Book Review: Upon a Sleepless Isle

Book Review: Upon a Sleepless Isle

The book portrays Sri Lanka like never before

Upon a Sleepless Isle, Andrew Fidel Fernand

As I ate a vegetable-stuffed roti sitting on the rock, an East Asian couple spotted me and became transfixed, in the way safari-goers might upon seeing rare wildlife. At first, they viewed and photographed me from a safe distance, wary, perhaps, of sending me scurrying into the bushes. They then inched their way forward, smiling broadly, as if to convey they meant no harm. Each halting advance was accompanied by a flutter of camera shutters. Eventually, coming to realise I was quite tame, the man came and sat right next to me, while his companion took pictures. There were a few photographs of us sitting side by side, looking over the drop, a few more with his arm around my shoulder. Finally, the most intimate pose of all: the man turned his back to me, his body at a right angle to my outstretched legs, then leaned back on his elbows, his back arched over my thighs. When they showed me the resulting snaps, the two of us did look gorgeous, with that arresting visa stretching pout behind us. We could have easily made the next cover of Gay Interracial Monthly.”

This is a passage from Upon a Sleepless Isle, and there’s plenty more where that came from. However, as the saying goes, it’s not all ha-ha, hee-hee; this travelogue combines humorous insights with astringent pronouncements on the state of Sri Lanka today.

Cricket-writer and satirist Andrew Fidel Fernando travels the length and breadth of his beautiful country for all of seven weeks, stopping to meet interesting people, make trenchant observations, take in stunning sights, experience the generosity of his countrymen and women, as well as look at the war-torn, the grotty, the bleak side of his country, too.

Fernando, whose father is Sinhalese and mother Tamil Catholic, is well placed to see things from both sides. Even as he states dryly that, in post-independence Sri Lanka, history that fails to assert Sinhala-Buddhist primacy is often no history at all, he rues that imminent change is not apparent on the horizon.

The author touches on a lot of things: the utter incompetence of file-pushers in government offices; the addictive chaos of Colombo; the Gathering at Minneriya (Fernando spotted about 150 elephants, but at the height of the season, as many as 500 pachyderms converge on Minneriya Lake); the bandit Sura Saradiel who raided merchants on the Kandy road. In Nuwara Eliya, he looks beyond the colonial schtick as he calls it, and tells us about the chieftain Keppetipola who took on the British as far back as 1817; he meets some Upcountry Tamils and paints a straightforward, grim picture of their miseries; in Polonnaruwa, he takes in the spectacular ruins but concentrates on Dr Wolfgang Dittus and his primate project; at Parakramabahu I’s Samudraya reservoir, Fernando meets the ice-cream seller who noticed some old bunds, joined the dots, and eventually discovered that they were part of one single extensive bund that stretched for more than double the present 12.5-km distance of the magnificent reservoir.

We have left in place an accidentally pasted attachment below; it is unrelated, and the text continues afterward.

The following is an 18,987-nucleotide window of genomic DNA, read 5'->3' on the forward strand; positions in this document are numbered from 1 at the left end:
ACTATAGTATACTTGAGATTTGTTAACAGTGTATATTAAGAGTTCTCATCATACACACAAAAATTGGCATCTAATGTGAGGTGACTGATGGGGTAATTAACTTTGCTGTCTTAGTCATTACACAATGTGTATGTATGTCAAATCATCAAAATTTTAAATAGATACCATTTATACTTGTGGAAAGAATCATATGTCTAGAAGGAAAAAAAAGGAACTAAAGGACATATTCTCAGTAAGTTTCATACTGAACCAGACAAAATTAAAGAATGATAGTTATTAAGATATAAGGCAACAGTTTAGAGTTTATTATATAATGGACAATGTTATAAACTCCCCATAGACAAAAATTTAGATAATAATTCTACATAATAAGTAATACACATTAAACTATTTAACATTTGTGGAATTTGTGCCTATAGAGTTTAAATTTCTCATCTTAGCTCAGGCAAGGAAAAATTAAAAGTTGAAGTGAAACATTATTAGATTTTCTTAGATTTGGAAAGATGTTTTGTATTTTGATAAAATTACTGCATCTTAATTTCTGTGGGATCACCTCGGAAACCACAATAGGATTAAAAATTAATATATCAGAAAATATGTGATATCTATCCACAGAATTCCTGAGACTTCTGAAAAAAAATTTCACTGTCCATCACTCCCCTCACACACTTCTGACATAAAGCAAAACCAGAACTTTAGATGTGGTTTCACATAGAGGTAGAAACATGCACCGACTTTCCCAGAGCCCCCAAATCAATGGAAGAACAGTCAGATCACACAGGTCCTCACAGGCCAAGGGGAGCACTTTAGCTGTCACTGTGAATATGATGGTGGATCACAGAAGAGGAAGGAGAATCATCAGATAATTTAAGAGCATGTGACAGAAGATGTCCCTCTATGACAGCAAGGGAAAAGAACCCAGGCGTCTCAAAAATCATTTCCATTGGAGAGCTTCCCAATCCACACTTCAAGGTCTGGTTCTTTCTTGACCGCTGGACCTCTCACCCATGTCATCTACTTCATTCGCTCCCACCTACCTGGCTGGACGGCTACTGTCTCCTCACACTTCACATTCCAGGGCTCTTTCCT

He then goes north to Mannar, Jaffna, Kilinochchi, and discovers it is quite another planet there, in terms of post-war deprivation. In Batticoloa, he comes across the minority within a minority, Sri Lankan Muslims, people who have learned the hard way to keep their heads down and live their lives quietly. He goes deep-sea fishing in Weligama and discovers he has absolutely no sea legs.

And over it all, the leitmotif on the lintel is of a country that is trying to move on, past its war devastation, but has not emerged fully out of those woods yet. It’s a pity, remarks the author, that so many Sri Lankans choose to dwell on the quibbles that divide the nation, rather than the struggles that are common to (them) all.

This is a very personal account, with frequent references to the weekend idylls that follow whenever the author’s Kiwi wife comes out to join him. There’s no attempt at walking any middle path for Fernando. In fact, at times, it becomes a bit of a juvenile rant but that is part of the book’s appeal. Even as he derides some things, he proudly praises others.

One particular takeaway for this reader, though not a surprising one at all, was how much India and Sri Lanka had in common: its supine government staff, its warm-hearted, prone-to-gossiping people, its politicians who make an art form of political egotism, resulting in their face ‘plastered on billboards, lampposts, street signs, public transport vehicles, on posters clenched between beaks of crows’, the inquisitive inquisitors one invariably runs across on buses and trains (‘Married? No kids? Why?’), the mountains of litter found at pilgrimage spots, the overt chauvinism the majority community employs towards others. The good, the less-than-good and the bad in Southeast Asia.

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